LAS VEGAS -- The Nevada State Athletic Commission approved the request from Floyd Mayweather and Conor McGregor for smaller boxing gloves on Wednesday, just 10 days before their highly anticipated fight on Aug. 26.
The NSAC voted unanimously in favor of a one-time exception that will allow both fighters to wear 8-ounce gloves during their 154-pound bout. Per NSAC regulations, any boxing match contested above 147 pounds mandates 10-ounce gloves.
Chairman Anthony Marnell, who strongly chastised both camps for using the NSAC as a "pawn" for social media controversy to sell tickets, noted that while he holds a strong respect for the commission's rules, it must always "adopt it to current times."
The issue came to light on Aug. 1, when Mayweather (49-0, 26 KOs) wrote on Facebook, "Let's fight in 8 oz gloves."
Mayweather, 40, has fought the majority of his career in 8-ounce gloves. McGregor, the UFC's lightweight champion, is used to 4-ounce gloves in mixed martial arts.
Both fighters submitted a waiver to the NSAC this month, requesting the smaller glove size.
"I'm very happy with how the Nevada State Athletic Commission handled it," McGregor said Wednesday after the decision. "They handled it fairly, and they listened to both requests."
According to longtime commission member Skip Avansino, the rule for 10-ounce gloves went into effect in 2006, based on the recommendations of an advisory committee. At that time, the committee stated its recommendations were not based on scientific fact and encouraged the NSAC to fund a study on the matter.
That study is now planned for after Aug. 26. The rule will remain in place for now, with this one-time exception for the Mayweather-McGregor bout.
One point articulated by Marnell, which every other commission member echoed, is that referee selection is the most important factor in fighter health and safety, particularly in a "unique" matchup such as this. During Wednesday's meeting, the NSAC appointed veteran official Robert Byrd to oversee the bout.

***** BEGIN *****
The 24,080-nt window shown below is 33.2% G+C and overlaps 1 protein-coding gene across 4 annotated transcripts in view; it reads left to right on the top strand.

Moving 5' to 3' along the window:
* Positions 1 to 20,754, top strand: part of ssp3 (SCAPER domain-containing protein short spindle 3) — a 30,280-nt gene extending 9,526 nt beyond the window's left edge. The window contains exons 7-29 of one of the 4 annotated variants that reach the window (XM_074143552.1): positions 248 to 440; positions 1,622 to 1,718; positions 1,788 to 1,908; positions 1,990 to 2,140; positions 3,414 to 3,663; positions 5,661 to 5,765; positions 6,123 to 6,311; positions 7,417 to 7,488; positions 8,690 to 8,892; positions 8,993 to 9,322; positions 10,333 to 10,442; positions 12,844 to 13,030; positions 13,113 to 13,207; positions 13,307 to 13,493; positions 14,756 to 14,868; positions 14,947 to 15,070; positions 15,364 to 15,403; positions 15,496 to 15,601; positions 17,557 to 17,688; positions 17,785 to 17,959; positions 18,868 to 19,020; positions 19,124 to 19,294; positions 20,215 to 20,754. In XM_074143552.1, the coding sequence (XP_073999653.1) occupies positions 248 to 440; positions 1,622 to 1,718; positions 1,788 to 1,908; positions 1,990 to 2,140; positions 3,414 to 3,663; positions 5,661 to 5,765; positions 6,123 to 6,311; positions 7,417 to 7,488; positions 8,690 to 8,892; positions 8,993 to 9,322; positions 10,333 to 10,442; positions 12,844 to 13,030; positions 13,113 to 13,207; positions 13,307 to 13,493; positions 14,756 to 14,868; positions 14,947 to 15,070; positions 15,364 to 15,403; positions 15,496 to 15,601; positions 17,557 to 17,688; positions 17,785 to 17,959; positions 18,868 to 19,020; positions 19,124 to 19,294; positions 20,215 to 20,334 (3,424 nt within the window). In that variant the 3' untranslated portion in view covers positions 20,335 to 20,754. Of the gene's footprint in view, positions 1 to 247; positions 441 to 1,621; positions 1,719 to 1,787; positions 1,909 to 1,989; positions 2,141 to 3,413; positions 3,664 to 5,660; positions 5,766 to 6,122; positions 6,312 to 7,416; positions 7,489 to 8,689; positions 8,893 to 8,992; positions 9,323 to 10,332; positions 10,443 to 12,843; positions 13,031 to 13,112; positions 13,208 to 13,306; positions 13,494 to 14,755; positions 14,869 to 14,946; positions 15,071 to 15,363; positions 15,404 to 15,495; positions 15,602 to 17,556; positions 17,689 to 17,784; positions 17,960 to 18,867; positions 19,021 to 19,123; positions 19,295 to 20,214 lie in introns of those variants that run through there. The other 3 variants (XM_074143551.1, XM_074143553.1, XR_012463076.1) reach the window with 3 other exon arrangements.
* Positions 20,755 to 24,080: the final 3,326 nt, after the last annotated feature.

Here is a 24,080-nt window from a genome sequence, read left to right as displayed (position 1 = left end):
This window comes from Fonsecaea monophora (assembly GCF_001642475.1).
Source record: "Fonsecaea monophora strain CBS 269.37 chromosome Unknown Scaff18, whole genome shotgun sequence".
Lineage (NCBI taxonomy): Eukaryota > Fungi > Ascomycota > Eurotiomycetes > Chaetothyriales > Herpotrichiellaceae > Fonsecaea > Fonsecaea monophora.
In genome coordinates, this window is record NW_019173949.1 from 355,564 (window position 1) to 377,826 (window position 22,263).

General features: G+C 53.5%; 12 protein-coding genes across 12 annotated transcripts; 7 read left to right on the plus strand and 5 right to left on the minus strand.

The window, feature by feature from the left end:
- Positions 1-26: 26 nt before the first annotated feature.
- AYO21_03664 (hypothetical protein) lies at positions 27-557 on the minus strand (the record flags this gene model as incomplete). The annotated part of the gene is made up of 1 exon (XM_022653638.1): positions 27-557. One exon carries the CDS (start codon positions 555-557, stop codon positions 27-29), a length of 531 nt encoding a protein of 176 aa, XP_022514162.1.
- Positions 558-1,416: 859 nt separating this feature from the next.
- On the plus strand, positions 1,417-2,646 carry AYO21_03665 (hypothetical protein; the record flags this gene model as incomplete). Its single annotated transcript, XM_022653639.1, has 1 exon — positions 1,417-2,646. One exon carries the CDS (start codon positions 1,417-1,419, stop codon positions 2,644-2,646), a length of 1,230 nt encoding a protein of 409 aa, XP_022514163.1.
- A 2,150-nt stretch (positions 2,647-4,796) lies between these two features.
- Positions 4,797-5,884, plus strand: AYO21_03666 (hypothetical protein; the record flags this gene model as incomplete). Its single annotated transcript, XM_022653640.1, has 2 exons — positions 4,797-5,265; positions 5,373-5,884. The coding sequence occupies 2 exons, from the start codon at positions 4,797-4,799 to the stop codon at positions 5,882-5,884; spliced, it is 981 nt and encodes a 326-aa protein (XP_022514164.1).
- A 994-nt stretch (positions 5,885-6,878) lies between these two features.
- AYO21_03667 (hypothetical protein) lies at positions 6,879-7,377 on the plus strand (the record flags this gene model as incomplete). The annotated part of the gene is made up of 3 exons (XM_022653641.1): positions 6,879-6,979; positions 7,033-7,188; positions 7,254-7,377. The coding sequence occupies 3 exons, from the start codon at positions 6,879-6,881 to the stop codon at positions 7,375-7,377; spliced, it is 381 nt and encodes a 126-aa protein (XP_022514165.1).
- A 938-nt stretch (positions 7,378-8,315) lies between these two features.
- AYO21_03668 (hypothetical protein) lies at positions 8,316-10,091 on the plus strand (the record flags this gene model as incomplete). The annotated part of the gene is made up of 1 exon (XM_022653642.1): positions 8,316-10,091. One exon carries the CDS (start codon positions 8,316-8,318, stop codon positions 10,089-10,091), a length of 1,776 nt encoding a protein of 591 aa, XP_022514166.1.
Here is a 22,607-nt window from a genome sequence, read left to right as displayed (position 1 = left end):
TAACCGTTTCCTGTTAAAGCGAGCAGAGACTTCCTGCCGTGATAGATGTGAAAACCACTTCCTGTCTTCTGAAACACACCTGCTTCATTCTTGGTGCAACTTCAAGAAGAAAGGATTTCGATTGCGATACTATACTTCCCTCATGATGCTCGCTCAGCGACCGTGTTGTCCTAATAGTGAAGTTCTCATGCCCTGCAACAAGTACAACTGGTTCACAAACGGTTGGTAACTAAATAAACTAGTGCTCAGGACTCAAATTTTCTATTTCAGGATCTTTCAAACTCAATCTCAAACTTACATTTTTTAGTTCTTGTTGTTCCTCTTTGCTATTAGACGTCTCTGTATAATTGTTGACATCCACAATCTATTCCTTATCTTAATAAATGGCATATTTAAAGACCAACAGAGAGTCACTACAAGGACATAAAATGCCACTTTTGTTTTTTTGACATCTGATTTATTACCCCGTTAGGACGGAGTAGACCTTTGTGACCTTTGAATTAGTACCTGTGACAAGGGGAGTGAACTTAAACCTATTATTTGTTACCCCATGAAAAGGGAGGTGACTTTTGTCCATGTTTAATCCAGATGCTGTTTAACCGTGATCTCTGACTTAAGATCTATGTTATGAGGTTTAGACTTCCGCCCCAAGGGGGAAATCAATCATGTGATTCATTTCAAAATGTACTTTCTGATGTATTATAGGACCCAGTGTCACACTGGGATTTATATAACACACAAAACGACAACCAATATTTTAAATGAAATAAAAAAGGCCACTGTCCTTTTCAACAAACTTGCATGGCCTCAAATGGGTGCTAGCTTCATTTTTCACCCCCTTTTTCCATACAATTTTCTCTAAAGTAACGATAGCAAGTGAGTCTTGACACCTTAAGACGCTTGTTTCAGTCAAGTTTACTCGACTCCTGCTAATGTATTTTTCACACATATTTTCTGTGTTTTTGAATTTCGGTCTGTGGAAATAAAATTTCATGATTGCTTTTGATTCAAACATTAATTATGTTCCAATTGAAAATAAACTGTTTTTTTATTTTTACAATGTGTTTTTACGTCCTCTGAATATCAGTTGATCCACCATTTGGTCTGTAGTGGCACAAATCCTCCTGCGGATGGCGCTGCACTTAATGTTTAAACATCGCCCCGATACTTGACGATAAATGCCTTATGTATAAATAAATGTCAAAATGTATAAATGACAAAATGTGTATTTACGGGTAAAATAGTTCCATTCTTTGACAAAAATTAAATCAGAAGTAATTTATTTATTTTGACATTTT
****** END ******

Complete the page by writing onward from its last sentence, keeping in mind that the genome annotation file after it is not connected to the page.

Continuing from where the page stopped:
"The No. 1 line of defense is the referee," Marnell said. "It always will be."
Another concern regarding glove selection was the distribution of padding. The bout contracts mandate that foam gloves be used and not Mexican horsehair gloves, which are known more as "puncher's gloves."
In addition to regular inspections, Marnell and other commission members will inspect each fighter's gloves before the bout. Alternative gloves not selected for the bout will be donated to the NSAC's study.
A nonprofit organization dedicated to the health and safety of boxers and mixed martial artists indicated before the ruling that lighter gloves were a bad idea.
"This is a bout that has already been set [at] a specified weight class," Dr. Raymond M. Monsell, chairman of the Association of Ringside Physicians, wrote to the commission on Tuesday. "Unless there is scientific evidence to support the view that such a change might improve the safety of this bout, we would strongly caution against allowing current regulations to be overruled. To do so would also set a precedent for future bouts."
Speaking to ESPN late last week, McGregor predicted he would need only two rounds to dispatch Mayweather if the commission approved 8-ounce gloves.
"If we are in 8-ounce gloves, he will be floored multiple times in the first round," McGregor said. "I believe first-round KO in 8-ounce gloves. The fact I can't follow through [like] in MMA and pound the head into the canvas, and there's a 10-count in boxing, maybe I'll give him second round. But 8-ounce gloves, he will be done in two."
Shortly after the NSAC's ruling, longtime Mayweather adviser Leonard Ellerbe told ESPN that Mayweather wanted McGregor's confidence to be high going into the fight.
"Floyd wanted Conor to be as comfortable as possible, so there wouldn't be any excuses," Ellerbe said. "Conor has vowed he'll knock out Floyd in four rounds. He recently corrected that and said if the commission approved 8-ounce gloves, he doesn't give Floyd two rounds.
"I have no reason to believe he's not feeling very confident, and I want him to continue to have that confident attitude."
Information from ESPN's Dan Rafael was used in this report.